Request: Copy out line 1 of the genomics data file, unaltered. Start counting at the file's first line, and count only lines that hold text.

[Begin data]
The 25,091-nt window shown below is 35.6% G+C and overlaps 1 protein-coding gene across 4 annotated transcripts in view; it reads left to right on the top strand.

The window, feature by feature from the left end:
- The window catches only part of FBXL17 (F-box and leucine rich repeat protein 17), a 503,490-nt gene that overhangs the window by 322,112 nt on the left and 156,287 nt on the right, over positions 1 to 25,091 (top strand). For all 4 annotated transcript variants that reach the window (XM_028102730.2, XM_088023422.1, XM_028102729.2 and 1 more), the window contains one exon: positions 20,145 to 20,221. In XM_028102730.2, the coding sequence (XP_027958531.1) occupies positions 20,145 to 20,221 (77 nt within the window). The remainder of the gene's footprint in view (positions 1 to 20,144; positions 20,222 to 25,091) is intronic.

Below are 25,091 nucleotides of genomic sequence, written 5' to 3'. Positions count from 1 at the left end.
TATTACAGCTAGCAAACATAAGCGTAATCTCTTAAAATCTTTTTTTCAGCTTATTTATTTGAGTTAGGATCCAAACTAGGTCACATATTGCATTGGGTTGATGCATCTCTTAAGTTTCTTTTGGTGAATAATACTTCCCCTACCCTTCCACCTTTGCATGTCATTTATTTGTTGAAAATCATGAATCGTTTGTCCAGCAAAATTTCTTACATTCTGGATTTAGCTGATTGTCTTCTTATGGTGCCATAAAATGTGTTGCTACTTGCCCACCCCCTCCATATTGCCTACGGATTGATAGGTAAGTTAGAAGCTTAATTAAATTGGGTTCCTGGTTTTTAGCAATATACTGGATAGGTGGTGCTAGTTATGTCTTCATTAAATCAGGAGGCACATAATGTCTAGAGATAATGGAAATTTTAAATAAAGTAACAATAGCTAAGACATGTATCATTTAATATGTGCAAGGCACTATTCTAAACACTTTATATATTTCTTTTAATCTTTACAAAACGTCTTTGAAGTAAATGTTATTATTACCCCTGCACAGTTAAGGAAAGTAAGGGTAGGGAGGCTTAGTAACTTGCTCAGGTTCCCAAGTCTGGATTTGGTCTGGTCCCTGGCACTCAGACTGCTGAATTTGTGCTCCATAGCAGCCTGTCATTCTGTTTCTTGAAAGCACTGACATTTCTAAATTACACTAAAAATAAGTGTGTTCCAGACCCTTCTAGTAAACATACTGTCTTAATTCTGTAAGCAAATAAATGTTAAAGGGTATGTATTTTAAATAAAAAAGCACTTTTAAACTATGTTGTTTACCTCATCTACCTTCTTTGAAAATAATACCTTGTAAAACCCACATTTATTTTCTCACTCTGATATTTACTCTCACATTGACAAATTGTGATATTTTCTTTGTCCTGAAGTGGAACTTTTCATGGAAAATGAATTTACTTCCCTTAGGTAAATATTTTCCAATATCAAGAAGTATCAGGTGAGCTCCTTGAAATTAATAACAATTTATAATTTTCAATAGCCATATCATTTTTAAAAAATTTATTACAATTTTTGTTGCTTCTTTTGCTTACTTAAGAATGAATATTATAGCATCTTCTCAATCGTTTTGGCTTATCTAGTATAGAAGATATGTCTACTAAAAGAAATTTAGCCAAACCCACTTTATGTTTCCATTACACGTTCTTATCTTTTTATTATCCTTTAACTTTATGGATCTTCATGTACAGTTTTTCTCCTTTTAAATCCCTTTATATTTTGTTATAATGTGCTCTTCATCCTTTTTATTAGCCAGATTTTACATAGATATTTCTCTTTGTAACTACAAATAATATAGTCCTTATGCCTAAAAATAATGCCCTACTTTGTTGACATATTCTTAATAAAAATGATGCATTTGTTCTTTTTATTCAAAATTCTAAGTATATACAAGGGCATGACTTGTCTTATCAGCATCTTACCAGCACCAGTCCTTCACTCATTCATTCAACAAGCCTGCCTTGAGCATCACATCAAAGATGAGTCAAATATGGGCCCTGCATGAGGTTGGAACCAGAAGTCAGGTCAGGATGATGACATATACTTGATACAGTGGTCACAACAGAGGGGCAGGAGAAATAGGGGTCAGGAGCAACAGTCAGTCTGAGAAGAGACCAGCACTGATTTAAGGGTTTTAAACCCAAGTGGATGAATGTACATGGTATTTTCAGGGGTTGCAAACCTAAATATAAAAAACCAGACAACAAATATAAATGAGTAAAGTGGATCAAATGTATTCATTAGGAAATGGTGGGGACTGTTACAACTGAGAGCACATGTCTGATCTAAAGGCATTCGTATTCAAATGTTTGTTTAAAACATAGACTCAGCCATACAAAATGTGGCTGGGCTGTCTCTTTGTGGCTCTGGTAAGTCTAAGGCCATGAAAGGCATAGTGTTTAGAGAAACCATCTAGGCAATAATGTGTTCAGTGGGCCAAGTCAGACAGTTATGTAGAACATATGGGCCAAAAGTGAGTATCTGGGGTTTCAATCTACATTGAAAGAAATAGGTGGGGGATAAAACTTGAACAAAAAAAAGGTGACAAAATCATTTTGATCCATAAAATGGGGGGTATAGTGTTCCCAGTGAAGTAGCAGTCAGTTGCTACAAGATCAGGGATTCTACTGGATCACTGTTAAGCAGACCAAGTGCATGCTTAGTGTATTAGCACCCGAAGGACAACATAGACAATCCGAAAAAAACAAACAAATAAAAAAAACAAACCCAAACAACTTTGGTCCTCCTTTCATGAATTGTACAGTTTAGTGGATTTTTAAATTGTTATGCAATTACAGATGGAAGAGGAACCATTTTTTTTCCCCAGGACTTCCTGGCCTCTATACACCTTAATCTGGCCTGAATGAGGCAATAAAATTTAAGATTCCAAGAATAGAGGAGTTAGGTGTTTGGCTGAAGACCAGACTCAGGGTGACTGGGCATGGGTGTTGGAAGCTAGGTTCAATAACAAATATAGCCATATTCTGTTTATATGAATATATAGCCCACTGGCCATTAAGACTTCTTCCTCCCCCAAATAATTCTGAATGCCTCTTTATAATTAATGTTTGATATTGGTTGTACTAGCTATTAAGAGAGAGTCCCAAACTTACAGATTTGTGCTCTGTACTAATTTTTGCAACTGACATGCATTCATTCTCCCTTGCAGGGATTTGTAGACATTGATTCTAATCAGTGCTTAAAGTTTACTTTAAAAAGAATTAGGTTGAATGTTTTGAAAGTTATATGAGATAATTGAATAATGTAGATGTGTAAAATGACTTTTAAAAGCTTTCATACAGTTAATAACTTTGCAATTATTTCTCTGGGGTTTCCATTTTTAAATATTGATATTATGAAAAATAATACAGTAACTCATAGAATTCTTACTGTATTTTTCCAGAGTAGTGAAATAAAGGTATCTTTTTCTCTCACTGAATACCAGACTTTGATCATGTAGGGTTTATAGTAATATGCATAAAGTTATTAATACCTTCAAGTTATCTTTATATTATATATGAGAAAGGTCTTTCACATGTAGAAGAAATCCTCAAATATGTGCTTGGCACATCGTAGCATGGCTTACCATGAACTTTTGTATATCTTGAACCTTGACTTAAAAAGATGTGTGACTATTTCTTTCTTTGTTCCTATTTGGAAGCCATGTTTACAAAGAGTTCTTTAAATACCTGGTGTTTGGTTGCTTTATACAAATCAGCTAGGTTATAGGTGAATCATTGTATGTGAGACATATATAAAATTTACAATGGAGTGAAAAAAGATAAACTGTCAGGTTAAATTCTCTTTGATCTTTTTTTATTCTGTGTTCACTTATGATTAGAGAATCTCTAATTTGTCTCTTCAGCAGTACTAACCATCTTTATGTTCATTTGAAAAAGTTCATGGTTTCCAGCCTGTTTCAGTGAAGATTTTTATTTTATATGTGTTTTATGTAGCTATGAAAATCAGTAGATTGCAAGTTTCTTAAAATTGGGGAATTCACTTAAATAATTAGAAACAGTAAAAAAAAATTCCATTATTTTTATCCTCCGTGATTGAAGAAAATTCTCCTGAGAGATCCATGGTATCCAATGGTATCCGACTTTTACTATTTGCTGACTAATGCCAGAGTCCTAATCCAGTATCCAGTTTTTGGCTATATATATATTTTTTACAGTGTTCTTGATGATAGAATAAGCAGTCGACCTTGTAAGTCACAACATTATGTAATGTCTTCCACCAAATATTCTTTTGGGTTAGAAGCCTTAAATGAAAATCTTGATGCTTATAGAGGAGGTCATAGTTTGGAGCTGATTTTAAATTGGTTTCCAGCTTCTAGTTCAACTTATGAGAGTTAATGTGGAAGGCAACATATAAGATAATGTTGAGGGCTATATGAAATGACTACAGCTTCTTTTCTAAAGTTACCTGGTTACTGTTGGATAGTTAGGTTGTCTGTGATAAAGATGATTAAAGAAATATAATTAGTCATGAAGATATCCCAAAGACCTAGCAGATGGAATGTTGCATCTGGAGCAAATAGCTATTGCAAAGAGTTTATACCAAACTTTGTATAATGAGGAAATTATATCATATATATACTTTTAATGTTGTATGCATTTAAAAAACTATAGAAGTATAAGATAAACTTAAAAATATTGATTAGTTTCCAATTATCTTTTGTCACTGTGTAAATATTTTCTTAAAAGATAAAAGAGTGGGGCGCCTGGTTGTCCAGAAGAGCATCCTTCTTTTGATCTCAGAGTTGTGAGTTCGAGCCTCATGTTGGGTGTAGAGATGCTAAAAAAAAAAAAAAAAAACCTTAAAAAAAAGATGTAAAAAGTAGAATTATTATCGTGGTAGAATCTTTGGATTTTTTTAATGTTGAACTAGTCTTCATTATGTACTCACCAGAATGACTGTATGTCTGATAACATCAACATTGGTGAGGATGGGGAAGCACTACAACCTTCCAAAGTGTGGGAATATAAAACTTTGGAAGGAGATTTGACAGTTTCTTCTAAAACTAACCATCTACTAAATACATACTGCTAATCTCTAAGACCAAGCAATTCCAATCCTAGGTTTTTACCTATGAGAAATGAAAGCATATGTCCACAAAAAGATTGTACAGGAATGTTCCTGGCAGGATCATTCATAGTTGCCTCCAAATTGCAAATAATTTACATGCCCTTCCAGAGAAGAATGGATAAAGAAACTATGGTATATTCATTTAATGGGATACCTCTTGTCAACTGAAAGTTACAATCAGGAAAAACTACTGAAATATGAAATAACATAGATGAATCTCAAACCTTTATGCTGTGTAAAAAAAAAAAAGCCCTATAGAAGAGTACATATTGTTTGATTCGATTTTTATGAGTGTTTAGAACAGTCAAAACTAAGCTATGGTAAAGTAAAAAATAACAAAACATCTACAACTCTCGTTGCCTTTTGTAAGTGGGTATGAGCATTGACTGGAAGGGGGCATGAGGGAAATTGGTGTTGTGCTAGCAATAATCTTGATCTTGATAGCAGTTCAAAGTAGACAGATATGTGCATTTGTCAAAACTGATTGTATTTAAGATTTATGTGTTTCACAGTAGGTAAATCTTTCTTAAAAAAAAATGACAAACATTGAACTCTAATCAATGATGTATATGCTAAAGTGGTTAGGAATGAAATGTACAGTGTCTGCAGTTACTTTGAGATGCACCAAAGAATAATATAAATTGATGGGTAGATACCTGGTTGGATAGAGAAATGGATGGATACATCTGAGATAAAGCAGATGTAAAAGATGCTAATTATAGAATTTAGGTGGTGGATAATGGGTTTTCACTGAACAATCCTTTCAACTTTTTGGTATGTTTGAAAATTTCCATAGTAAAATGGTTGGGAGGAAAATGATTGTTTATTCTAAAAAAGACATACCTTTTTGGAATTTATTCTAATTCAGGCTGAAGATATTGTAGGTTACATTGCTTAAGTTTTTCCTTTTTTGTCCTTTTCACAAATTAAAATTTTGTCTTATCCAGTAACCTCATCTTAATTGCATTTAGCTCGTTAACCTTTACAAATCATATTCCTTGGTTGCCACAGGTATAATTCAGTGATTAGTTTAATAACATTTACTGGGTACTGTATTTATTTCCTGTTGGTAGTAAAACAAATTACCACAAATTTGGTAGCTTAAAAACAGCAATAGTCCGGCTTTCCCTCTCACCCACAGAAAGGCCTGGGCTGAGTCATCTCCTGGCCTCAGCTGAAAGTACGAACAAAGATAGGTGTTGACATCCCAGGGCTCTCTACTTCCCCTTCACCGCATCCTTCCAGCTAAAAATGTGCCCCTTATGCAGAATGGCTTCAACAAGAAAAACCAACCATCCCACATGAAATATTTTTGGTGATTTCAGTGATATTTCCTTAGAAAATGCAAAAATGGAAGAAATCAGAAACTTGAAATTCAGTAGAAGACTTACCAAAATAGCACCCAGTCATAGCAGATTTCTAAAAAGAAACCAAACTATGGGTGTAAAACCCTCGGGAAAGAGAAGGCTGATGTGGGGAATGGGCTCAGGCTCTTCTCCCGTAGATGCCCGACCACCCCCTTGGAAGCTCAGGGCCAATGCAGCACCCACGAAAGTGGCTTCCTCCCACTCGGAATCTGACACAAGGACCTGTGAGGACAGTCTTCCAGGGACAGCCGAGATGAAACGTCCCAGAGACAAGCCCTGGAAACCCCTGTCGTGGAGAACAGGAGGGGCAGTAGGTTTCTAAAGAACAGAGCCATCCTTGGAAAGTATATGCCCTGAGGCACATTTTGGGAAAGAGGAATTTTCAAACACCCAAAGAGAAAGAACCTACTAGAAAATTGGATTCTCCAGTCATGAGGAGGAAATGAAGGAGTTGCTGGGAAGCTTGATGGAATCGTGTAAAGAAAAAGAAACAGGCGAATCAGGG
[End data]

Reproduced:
The 25,091-nt window shown below is 35.6% G+C and overlaps 1 protein-coding gene across 4 annotated transcripts in view; it reads left to right on the top strand.